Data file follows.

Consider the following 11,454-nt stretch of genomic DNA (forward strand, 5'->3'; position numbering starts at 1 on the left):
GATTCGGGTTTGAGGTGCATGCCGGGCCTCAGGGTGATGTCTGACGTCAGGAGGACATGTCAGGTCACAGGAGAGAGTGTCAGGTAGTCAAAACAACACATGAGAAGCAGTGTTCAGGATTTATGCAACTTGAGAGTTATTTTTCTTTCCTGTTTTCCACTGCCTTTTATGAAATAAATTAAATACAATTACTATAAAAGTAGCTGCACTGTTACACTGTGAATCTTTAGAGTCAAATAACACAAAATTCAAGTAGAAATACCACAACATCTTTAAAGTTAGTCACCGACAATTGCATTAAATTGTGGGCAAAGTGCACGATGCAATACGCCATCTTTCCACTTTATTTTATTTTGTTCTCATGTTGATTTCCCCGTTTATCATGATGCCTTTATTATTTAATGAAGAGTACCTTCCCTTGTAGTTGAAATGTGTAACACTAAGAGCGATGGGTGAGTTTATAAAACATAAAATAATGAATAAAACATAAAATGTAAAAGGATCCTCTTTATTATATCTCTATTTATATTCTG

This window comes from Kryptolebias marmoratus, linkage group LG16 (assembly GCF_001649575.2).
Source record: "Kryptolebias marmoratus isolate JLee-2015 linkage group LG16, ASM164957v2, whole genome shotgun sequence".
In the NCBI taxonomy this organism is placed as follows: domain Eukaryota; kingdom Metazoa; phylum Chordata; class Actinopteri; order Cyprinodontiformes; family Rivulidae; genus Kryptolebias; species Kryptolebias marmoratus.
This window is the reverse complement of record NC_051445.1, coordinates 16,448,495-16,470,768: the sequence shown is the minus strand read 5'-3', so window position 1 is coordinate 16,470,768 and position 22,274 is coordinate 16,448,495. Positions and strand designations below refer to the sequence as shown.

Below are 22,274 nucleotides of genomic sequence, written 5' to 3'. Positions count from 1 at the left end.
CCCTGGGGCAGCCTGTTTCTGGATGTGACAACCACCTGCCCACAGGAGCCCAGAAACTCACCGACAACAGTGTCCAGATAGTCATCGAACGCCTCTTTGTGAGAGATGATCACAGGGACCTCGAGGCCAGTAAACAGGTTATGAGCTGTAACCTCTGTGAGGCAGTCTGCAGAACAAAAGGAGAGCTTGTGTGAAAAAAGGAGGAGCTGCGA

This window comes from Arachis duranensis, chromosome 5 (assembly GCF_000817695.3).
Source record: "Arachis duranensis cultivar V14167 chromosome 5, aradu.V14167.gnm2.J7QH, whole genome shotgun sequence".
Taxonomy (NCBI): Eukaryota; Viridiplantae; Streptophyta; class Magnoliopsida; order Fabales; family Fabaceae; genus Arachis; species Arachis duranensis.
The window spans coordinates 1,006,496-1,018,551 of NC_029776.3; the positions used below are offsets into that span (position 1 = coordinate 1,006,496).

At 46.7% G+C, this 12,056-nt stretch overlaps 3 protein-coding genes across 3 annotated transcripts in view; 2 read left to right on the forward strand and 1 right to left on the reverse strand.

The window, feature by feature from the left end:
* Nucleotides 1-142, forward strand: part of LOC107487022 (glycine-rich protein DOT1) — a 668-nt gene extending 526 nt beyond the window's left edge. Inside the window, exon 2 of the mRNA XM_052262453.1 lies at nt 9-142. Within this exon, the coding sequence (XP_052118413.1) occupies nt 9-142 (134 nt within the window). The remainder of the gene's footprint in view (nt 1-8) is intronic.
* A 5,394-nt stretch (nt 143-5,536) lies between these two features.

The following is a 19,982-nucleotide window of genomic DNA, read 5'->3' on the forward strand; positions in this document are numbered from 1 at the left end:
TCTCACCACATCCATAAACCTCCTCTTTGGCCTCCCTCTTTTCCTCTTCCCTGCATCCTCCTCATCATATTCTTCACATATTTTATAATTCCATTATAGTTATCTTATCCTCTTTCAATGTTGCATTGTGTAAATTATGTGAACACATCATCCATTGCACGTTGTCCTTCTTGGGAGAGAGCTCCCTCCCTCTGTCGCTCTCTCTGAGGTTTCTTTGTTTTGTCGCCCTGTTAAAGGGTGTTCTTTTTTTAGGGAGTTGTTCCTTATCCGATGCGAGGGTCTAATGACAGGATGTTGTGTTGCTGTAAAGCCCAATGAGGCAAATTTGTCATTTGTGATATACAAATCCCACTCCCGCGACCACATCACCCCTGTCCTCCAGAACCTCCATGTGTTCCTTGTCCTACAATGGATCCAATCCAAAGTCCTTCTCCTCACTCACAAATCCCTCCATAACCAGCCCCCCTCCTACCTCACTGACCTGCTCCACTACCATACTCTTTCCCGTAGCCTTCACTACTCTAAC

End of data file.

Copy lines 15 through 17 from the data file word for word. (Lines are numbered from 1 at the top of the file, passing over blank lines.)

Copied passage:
* Nucleotides 1-142, forward strand: part of LOC107487022 (glycine-rich protein DOT1) — a 668-nt gene extending 526 nt beyond the window's left edge. Inside the window, exon 2 of the mRNA XM_052262453.1 lies at nt 9-142. Within this exon, the coding sequence (XP_052118413.1) occupies nt 9-142 (134 nt within the window). The remainder of the gene's footprint in view (nt 1-8) is intronic.
* A 5,394-nt stretch (nt 143-5,536) lies between these two features.

The following is a 19,982-nucleotide window of genomic DNA, read 5'->3' on the forward strand; positions in this document are numbered from 1 at the left end: